The inevitable point of comparison comes between the AMG Complete Word Study Dictionaries and the popular Vine’s Expository Dictionary of Old and New Testament Words. I own print copies of both reference sets and compared them. Like Zodhiates, W.E. Vine’s strength lay in his expertise with the Greek language. Vine’s provides discussions of word meanings and usage as a word appears throughout the Scriptures, but words are not linked with Strong’s numbers. In fact, Vine’s organized around the English translation rather than original Greek, limiting the ability to link uniquely to the underlying Greek words in electronic format.

AMG provides a fuller discussion of the Greek words and usages, covering a host of information not presented in Vine’s. For example, whereas Vine’s discussion of “foreknow” (Strong’s 4267) from Romans 8:29 consists of two brief paragraphs in print, one for each the noun and verb forms, Zodhiates fleshes this key word out thoroughly over an entire double column page in smaller print. The CWSB also references key words as used in the Septuagint, the First Century BC Greek translation of the Hebrew Scriptures, to illustrate doctrinal continuity. The Hebrew/Aramaic offerings for both don’t rise to the level of the Greek, but Complete Word Study Dictionary—Old Testament is comprehensive and covers 1251 double-column pages whereas Vine’s provides just a minimal sample of word definitions in just 123 pages. AMG wisely chose to have two Hebrew scholars edit their Old Testament dictionary, and it paid off handsomely.

In both the New and Old Testament dictionaries, the AMG dictionaries link to explanations of parts of speech coded with each word. Vine’s has nothing like this. Overall, the CWSB provides far more comprehensive coverage of the Biblical languages.

Given the exhaustiveness of the grammar codings and dictionary discussions covering every single word in the Bible, it shouldn't be surprising that the CWSB databases are quite large. Olive Tree distributes the CWSB in two parts. The CWSB file itself includes the Bible, notes and index, as well as the Palm and PPC readers and fonts, in a 6.7 MB archive. The dictionaries come in another 6.6 MB archive, again including the reader and fonts. It requires about 11.5 MB actual space for the entire package on your handheld, and can be located entirely on an external card.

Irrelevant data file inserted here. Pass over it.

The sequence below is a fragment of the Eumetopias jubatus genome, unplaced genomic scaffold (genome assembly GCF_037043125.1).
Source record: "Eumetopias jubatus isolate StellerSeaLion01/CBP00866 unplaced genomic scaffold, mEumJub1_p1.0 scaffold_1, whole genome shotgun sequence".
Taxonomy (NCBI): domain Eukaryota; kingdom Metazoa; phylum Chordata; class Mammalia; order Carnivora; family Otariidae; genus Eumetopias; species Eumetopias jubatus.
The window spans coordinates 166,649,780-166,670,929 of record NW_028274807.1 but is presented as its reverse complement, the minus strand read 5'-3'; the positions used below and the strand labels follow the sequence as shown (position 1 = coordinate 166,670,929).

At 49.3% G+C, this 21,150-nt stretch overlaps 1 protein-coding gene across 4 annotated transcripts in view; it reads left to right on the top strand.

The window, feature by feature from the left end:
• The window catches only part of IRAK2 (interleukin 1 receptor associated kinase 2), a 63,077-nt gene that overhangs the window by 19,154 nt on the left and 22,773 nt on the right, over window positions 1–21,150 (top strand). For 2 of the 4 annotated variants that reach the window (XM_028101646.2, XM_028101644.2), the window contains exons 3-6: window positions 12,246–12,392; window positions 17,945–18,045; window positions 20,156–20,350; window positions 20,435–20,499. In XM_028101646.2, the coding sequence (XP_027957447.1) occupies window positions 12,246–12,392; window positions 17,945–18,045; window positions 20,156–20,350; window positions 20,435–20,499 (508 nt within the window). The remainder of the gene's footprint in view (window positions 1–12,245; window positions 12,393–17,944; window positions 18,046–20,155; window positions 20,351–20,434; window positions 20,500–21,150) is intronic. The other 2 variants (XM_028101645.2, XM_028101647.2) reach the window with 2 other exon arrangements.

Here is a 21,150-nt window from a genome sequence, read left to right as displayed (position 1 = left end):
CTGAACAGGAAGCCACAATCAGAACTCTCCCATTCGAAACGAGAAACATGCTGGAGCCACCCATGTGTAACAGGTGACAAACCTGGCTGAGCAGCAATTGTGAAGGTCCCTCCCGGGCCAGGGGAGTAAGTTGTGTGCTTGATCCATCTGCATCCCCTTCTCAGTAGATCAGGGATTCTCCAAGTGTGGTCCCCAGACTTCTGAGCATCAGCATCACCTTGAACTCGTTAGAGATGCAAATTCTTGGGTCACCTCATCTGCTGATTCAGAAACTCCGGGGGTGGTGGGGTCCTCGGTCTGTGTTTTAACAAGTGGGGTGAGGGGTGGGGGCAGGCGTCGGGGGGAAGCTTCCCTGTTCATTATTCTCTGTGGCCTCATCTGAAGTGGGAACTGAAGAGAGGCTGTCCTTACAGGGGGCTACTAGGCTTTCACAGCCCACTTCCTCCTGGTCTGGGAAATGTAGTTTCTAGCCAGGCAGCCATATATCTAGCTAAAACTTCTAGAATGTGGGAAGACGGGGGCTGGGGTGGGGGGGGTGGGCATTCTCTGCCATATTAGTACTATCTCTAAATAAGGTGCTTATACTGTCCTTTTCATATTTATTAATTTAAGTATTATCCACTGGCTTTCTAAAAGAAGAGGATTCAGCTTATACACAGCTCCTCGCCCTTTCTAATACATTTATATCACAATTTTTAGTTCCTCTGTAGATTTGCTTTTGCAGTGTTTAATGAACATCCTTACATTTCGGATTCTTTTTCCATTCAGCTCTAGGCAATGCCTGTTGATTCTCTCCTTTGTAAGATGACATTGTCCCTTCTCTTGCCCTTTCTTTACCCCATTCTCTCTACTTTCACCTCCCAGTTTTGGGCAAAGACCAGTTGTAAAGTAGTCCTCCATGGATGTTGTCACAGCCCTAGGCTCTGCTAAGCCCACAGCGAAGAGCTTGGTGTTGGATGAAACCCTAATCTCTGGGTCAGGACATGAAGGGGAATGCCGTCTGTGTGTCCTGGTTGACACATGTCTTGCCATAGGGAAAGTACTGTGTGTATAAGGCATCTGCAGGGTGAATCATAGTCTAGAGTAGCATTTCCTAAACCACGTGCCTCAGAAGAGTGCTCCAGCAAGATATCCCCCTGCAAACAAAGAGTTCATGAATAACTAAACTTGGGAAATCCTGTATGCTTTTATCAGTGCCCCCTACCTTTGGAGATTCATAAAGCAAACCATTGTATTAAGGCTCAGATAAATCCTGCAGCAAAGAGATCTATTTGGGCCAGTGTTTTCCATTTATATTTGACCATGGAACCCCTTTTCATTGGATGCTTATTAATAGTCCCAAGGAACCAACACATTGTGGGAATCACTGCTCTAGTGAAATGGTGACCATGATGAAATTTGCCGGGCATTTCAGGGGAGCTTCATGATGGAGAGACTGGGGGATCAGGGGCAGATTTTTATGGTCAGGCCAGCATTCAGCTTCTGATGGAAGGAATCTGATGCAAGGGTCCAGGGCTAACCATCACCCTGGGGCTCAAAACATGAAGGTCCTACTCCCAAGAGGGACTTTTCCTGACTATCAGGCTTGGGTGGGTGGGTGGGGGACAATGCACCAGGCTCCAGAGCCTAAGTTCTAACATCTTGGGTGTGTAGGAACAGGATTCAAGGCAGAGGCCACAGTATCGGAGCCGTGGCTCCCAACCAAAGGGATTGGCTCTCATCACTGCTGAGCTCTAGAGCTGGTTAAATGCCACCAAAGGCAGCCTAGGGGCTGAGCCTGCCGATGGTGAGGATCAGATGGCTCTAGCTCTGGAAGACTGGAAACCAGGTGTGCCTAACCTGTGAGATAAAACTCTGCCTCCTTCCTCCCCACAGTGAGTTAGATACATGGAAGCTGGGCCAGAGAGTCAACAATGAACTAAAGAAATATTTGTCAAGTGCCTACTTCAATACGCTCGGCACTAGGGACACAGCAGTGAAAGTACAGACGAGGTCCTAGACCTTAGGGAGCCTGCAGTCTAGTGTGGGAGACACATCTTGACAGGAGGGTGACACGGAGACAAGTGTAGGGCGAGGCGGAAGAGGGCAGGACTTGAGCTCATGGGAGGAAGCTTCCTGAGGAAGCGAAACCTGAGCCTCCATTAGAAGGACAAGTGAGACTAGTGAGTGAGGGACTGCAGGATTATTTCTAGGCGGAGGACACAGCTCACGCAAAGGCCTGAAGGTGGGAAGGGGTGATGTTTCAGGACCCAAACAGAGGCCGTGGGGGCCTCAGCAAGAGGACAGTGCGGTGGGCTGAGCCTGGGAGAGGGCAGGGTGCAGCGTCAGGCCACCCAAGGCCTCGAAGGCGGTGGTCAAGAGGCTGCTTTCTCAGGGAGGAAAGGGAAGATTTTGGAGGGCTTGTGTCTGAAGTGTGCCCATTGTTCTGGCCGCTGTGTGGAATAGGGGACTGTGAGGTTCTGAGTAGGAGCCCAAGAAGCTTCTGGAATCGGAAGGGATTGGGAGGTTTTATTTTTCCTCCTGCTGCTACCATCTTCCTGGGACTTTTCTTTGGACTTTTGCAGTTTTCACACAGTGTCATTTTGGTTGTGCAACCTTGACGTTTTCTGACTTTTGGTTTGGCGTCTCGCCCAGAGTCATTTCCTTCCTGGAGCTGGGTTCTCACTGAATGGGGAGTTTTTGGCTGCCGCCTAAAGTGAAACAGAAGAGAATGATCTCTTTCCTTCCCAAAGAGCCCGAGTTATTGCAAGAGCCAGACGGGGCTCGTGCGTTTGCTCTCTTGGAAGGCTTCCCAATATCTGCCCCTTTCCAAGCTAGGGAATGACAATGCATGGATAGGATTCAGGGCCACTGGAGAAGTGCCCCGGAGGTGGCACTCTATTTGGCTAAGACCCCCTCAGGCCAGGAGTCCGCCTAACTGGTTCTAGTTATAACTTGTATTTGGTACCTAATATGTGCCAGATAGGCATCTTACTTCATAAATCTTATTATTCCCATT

screen shot


While this review centers on the new Complete Word Study Bible, the updated reader deserves a few words. PDABuyersGuide last reviewed Olive Tree’s reader in our February 2004 Bible Software update here. Since then, Olive Tree upgraded BibleReader+ to support excellent hi res Greek, Hebrew/Aramaic, and transliteration fonts, improved its display and card reading performance, and added options that significantly enhance the power of its full, unique 3-window configuration. As mentioned above, tapping on a word with one full-screen window on the screen will bring up the user’s preferred window configuration with the requested information in the user-selectable target window. In the above screen shot, I had the CWSB in full screen and then tapped on “foreknow” in Romans 8:29. BibleReader+ automatically brought up the GRAMCORD Lite Greek New Testament I had preset in Window 2, with Window 3 the target for all lookups containing the CWSB Greek dictionary article for “foreknow” in which I scrolled down to show some hyperlinks. Several Bible readers offer a dual-window configuration, but making three windows work so smoothly and easily requires considerably more effort. Olive Tree relentlessly continues to improve BibleReader+, superbly blending flexibility and usability.

I believe that the Greek portion of the CWSB package stands as the premier Scripture language reference available for Bible study in any form for those not proficient in the Greek language, and a great help for those who are. The Hebrew/Aramaic grammar parsing is equally excellent, but as discussed above, the Old Testament dictionary isn't as strong as the Greek. Still, it holds a superior position over anything else available for the Palm or PPC platform. At $39.95, the CWSB represents a considerable bargain compared with the $190 retail of the print versions of these references, and with much greater ease of use. It nicely complements the industry- leading stable of references that Olive Tree offers for serious Bible study, from modern versions in a number of languages to detailed works using the original languages.

If I were limited to just one Scriptural language reference on my T3 (perish the thought!), Olive Tree’s Complete Word Study Bible would be it—and I’d eat beanie-weenies for a week if I had to do so to get it. That won’t be necessary since it comes at a bargain price.


Comprehensive coverage of all Greek and Hebrew words in the Bible

Detailed discussion of the Greek words and syntax and good Hebrew definitions, all in easy-to-understand English

Easy to use in a highly customizable reader

Can hide Strong’s numbers and grammar codes

Searchable on Strong numbers

All scripture citations and grammar codes hyperlinked in articles and definitions

Supports Palm OS and Pocket PC


Not having it on your Palm OS or PPC PDA

Web Site:
Price: $39.95


Back to Home Questions? Comments? Post them in our Discussion Forum!